7. Shallow-fry the sopes. Line a baking sheet with paper towels. Carefully add 2 cups vegetable oil to the now empty cast iron skillet and heat to 350 degrees F. Add 4-6 sopes, and fry until golden, about 1-2 minutes per side, adjusting heat as need to maintain temperature. Transfer sopes to prepared baking sheet and dab off excess oil with paper towels. Repeat with remaining sopes.
  8. Assemble the sopes. Spread a layer of refried beans on each sope. Top with meat, lettuce, onions, avocado, salsa, crema, cheese and any other desired toppings. Serve warm.
Recipe Notes

Tips and Tricks

  • Masa harina should be easy to find at your grocery store in the flour aisle or Latin aisle. Look for finely ground as opposed to coarse ground which is used in tamales.  You may or may not see “instant” on the label – both will work great.

  • Do I have to use lard/vegetable shortening/vegetable oil?  Sopes can be made with just masa harina, water and salt, or they can be made with the addition of melted lard, melted vegetable shortening or vegetable oil.  I have tried making them both with and without the shortening, and the are way better with, in my opinion.  The shortening helps bind the dough together so it’s easier to work with, doesn’t fall apart, doesn’t crack, is more pliable and of course, is more flavorful.   In short, it adds the oomph.
  • How to make without lard/vegetable shortening/vegetable oil:  If you still want to omit the fat, you’ll make an equal swap of 1/3 cup shortening with 1/3 cup water. 
  • Prep protein toppings first.  Mexican sopes are best served warm so make sure to cook your protein and prep all of your toppings before you begin making the sopes. 
  • Don’t let dough dry out.  Keep the dough covered at all times with a clean, damp kitchen towel or paper towels.  Also, keep a small bowl of water next to your working station to keep your hands moist when working with the dough.
  • Don’t stack the sopes after frying or if they are at all warm or they will steam and you will lose that coveted crispiness. Line the sopes in a single layer with a little breathing room in between each one.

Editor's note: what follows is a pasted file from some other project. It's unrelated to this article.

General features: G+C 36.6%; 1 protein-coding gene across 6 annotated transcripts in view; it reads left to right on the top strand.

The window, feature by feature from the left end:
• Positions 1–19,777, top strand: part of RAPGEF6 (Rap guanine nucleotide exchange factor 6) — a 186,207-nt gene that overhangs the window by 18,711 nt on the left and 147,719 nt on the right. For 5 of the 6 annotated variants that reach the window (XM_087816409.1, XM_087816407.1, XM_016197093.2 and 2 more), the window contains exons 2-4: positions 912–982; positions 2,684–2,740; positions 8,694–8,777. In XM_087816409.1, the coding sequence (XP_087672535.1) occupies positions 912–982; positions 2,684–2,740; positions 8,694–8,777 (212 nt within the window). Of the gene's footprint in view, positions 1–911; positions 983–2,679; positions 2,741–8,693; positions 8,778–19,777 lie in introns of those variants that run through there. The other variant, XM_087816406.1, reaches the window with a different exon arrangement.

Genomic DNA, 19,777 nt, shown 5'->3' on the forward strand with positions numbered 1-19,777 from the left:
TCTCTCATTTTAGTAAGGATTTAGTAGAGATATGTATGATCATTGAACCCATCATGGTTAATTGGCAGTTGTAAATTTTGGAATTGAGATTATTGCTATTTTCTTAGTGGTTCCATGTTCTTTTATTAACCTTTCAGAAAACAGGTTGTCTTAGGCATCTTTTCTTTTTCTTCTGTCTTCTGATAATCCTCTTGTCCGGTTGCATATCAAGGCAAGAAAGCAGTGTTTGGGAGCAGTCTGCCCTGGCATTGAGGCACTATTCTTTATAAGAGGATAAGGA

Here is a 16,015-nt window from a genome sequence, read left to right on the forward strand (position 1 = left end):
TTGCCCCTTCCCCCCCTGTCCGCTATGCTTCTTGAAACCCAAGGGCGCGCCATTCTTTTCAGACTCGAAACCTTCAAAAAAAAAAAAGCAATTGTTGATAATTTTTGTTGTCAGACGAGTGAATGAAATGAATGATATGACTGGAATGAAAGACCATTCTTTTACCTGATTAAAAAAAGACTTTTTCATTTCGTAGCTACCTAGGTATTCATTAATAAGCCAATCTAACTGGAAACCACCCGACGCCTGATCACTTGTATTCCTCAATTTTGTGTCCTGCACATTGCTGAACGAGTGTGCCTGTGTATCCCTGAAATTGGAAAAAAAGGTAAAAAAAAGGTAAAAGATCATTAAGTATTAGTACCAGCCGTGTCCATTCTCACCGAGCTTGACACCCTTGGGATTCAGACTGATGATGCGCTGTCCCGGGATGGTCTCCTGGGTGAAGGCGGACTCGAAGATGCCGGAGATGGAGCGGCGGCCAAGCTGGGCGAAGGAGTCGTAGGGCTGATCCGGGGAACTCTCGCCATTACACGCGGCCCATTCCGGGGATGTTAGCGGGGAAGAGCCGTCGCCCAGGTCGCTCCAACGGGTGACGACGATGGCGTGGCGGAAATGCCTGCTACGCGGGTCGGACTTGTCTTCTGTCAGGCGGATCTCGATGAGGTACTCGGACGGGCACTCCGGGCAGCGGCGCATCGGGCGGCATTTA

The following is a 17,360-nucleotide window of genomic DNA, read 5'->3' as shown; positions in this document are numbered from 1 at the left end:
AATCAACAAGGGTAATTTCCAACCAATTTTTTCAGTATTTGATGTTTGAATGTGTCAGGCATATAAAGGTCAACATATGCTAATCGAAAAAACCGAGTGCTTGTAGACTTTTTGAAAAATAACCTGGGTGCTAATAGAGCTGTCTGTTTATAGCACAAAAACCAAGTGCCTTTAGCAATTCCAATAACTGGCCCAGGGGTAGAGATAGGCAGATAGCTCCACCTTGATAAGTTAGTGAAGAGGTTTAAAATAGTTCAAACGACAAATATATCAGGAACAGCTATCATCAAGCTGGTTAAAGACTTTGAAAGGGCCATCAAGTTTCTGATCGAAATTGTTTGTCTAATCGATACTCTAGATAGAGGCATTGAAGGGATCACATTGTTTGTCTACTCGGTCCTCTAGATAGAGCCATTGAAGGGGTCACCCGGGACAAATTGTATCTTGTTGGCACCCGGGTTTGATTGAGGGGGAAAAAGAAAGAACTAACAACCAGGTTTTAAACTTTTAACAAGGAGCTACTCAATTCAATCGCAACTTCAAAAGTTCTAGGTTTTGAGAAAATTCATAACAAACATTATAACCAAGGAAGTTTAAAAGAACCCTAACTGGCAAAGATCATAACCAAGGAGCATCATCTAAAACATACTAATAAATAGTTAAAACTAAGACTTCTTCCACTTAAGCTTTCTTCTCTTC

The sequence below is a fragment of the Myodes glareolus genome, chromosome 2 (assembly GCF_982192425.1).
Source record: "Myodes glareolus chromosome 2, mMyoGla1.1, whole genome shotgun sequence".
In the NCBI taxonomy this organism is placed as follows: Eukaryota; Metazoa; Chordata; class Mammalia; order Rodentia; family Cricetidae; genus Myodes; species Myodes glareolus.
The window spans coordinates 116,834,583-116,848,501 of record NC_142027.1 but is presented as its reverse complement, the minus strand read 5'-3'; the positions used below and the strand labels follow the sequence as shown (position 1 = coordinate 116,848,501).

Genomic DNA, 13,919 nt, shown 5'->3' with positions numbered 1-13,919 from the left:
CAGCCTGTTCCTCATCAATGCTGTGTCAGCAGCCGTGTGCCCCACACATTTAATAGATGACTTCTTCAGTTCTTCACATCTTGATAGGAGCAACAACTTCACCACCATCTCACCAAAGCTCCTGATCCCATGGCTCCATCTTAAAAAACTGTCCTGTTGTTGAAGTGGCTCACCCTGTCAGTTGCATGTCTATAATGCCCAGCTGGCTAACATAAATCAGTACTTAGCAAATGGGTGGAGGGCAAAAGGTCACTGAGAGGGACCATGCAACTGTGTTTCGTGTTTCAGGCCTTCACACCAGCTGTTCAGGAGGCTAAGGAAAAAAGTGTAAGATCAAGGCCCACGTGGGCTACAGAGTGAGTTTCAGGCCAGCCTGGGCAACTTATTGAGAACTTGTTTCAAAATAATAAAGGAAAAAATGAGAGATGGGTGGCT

• Don’t pre-assemble.  Only assemble the Mexican sopes once you are ready to serve for maximum crunchiness.  
  • Serve Chipotle style:  Create a toppings bar like they do at Chipotle and let everyone top their own sopes for zero lag time.

How to keep sopes warm

If you aren’t serving your sopes immediately, you can keep them warm in the oven. Adjust the oven rack to the middle position and oven to 200 degrees F.   After you fry the sopes, transfer them to paper towels, dab of excess oil, then transfer to a baking sheet (without paper towels).  Place the baking sheet in the preheated oven to keep warm.


  • Sopes:  store cooled sopes in an airtight container in the refrigerator for up to seven days. Sopes should not be assembled before storing, rather store all of the components separately.
  • Microwave:  you’ll lose some crispiness, but the microwave is handy for a quick reheat and eat.  Microwave sopes on high for 20-30 seconds. You can even add the refried beans and protein and microwave all together.
  • Stove:  heat a cast iron skillet over low heat.  Add sopes and heat for about one minute per side or until warm.
  • Oven:  transfer sopes to a baking sheet and bake at 400 degrees F for 5 minutes or until warmed through.
  • Air fryer:  air fry sopes at 400 degrees F for 3-5 minutes.


  • Let sopes cool completely.
  • Line sopes in a single layer on a baking sheet so they aren’t touching.
  • Transfer baking sheet to the freezer to flash freeze (this prevents them from sticking together when stored).  
  • Transfer sopes to a freezer bag and squeeze out excess air.
  • Freeze for one month. 
  • Let defrost at room temperature before reheating.